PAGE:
Sites Less Studied

By all accounts, George Andrews was a highly energetic man, especially when he had a passion to pursue. This drive led him and Gerrie to some sites that were quite literally off the beaten path. As a result, the Andrews documented sites that have been less studied than the major ones like Tikal. For example, one of the Río Bec towers actually was "lost" for about sixty years! The Andrews' work is especially valuable considering the constant deterioration these architectural gems undergo due to natural causes as well as looting.

Río Bec B
Building structure at Río Bec B.

Revealing Río Bec

Understanding the Río Bec groups can be a bit tricky for non-Mayanists. First of all, "Río Bec" is used to describe both a regional style as well as a set of archaeological sites. The 21 sites called "Río Bec" are geographically spread out in the Mexican state of Campeche, and efforts to distinguish one from another in scholarship have been less than successful.

Fortunately, George's attention to architectural detail made him perfect for the job of using past scholars' descriptions to cross-reference the different names scholars have used to describe the same site. The reports he compiled will begin to be available online starting in summer 2011.

Río Bec B, checkerboard
Checkerboard design at Río Bec B.

Again, George's architect's eye allowed him to make distinctions others might have missed in determining relationships and chronologies of Maya buildings. To the concept that the Río Bec towers were inspired by Tikal's pyramid-temples, George had this reply:

"Our own detailed comparison of the basic architectural and decorative features of the Tikal pyramid-temples with the Río Bec towers shows that this premise is not tenable, since the stairways, pyramids, temples, and roofcombs of the Río Bec examples are completely different from those at Tikal."

Using the minute details of the architecture to compile extensive charts, George made a substantial case for this and other theories he developed through his work. However, explaining the significance of the checkerboard and cross patterns seen throughout the Río Bec region was beyond his capacity—George suggests several ways interpreting them but could not argue definitively for any of these ideas.

Río Bec B
Río Bec VI
Río Bec B
Río Bec B, Gerrie and worker
Río Bec A
Río Bec I, Structure XVII
Río Bec C
Río Bec H
Río Bec D, Gerrie

Happening on Hormiguero

Hormiguero, a Río Bec-style site located in Campeche, Mexico, has been minimally excavated due to difficult access. The quality of roads was a constant frustration for the Andrews, who traveled via Volkswagen vans and Beetles, Jeeps, small planes, and on foot, often with inexact directions from locals and their Mayanist friends.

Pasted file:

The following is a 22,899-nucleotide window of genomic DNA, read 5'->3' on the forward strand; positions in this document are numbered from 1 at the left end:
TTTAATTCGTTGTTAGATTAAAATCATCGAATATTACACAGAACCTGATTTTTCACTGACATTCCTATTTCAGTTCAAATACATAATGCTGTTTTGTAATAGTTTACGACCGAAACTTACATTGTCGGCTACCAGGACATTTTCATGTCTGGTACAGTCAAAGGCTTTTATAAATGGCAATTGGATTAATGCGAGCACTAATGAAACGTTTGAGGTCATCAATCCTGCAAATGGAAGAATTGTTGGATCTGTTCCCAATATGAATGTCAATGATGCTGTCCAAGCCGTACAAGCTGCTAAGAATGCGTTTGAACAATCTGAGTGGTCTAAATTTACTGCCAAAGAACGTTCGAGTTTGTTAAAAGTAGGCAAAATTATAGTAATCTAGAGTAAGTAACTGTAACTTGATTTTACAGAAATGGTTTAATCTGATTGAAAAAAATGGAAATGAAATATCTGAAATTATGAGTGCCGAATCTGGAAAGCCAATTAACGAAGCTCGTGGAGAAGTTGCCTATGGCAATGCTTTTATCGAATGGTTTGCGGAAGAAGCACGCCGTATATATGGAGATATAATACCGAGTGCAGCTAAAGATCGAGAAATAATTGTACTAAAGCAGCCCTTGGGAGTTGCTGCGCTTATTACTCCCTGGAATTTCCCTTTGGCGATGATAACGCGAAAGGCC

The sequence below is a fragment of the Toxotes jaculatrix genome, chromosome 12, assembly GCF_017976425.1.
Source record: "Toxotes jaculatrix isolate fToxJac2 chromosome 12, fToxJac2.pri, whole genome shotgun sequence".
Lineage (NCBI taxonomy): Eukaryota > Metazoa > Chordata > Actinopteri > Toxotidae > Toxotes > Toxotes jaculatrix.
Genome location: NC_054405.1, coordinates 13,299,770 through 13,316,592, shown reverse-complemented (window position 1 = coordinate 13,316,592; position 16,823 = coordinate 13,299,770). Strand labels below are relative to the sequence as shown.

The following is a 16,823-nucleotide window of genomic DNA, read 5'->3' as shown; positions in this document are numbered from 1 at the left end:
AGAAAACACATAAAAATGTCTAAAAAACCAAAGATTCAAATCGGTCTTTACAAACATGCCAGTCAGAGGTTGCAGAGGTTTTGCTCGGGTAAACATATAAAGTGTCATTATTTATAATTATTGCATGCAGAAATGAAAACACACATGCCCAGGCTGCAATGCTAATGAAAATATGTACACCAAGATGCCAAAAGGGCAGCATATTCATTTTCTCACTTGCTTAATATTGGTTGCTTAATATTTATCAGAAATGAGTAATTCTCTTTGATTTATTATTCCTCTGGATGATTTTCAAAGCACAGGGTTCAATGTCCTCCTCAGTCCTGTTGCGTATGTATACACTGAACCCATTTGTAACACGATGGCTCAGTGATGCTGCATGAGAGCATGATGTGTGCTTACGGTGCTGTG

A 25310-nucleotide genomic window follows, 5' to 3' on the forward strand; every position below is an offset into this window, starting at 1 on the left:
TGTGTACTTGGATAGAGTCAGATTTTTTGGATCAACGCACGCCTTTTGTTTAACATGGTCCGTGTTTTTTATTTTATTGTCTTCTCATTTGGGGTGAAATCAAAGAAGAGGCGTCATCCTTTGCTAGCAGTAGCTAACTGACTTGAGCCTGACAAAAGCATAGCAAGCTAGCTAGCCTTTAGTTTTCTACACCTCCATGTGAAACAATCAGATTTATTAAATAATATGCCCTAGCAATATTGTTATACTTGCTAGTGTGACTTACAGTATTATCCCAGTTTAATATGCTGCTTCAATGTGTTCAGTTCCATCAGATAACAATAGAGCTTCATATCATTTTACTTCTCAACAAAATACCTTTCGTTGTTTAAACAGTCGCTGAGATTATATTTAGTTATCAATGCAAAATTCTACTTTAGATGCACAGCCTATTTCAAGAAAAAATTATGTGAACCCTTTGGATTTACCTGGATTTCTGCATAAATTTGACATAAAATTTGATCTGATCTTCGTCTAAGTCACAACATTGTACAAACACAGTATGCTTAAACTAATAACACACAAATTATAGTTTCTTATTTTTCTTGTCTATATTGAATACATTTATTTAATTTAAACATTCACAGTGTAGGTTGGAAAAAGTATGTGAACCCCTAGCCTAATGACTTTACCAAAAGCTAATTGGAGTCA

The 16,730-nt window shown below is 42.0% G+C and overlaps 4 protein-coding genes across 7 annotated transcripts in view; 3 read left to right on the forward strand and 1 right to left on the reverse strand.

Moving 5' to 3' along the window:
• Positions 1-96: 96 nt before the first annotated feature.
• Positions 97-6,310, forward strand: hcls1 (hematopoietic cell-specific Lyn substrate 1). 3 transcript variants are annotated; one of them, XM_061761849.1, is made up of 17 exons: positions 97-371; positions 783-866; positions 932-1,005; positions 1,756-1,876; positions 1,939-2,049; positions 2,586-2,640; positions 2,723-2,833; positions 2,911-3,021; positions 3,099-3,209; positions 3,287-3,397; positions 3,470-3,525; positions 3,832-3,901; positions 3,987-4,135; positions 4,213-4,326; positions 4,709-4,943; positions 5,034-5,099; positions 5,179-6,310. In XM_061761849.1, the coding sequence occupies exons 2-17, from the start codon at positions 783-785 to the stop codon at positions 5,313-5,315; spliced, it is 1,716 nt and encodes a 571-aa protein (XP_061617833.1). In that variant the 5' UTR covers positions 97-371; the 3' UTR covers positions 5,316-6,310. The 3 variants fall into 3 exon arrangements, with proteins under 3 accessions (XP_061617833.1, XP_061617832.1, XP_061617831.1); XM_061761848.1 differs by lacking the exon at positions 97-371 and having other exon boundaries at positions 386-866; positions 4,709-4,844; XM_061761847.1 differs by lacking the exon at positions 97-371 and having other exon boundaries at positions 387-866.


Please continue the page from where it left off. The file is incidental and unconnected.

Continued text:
Building structure at Hormiguero site.

Upon finding a site, the potential for disappointment always loomed: many buildings were in an advanced state of collapse, with interiors fallen in or filled with debris, too dangerous to perform research. Hormiguero V and VI were such structures.

Yet Hormiguero II exhibits one of the most theatrical monster masks seen in Maya architecture, making it well worth the trip. One of George Andrews' monographs, Pyramids and Palaces, Monsters and Masks explored the significance of such sculptural work within the functionality of the architecture.

Hormiguero, detail
Hormiguero, detail
Hormiguero, "Structure II G.A., ? and Gerrie"
Hormiguero, "II"
Hormiguero, "Structure V"
Hormiguero, "Structure V"

Engaging with El Zotz

In 1978, George and Gerrie visited El Zotz, located about 23 kilometers from Tikal in Guatemala. Despite the site's close proximity to Tikal and other sites, its presence had escaped official notice, and George's report in Mexicon in 1986 was one of the first on the site.

El Zotz, "ruined structure and forest"
Ruined structure and forest at archaeological site El Zotz.

Looters, however, were aware of El Zotz before the government began to protect it. The site therefore is speckled with looters' holes and other evidence of their work. Given the difficult circumstances, the Andrews did their best to document El Zotz with photographs and a short report.

Fast forward to 2010: Edwin Román of the Universities of Texas and San Carlos of Guatemala, came to the GFA archive to prepare for a dig he was undertaking with a bi-national team co-directed by Stephen Houston of Brown University. The team went on to discover a royal tomb just below the El Diablo temple at El Zotz, about 10 feet beyond where looters had stopped digging! George and Gerrie would no doubt be thrilled to know they had contributed to such an important discovery.

El Zotz, Gerrie and worker by structure
El Zotz, "detail showing long slabs used in vaults"
El Zotz, structure detail
El Zotz, Gerrie in portal
El Zotz, "corner of building at bottom of looter's trench"
El Zotz, "Temple IV at Tikal as seen from the top of "The Devil" at El Zotz
Edwin Román on-site at El Zotz, 2010

Learn More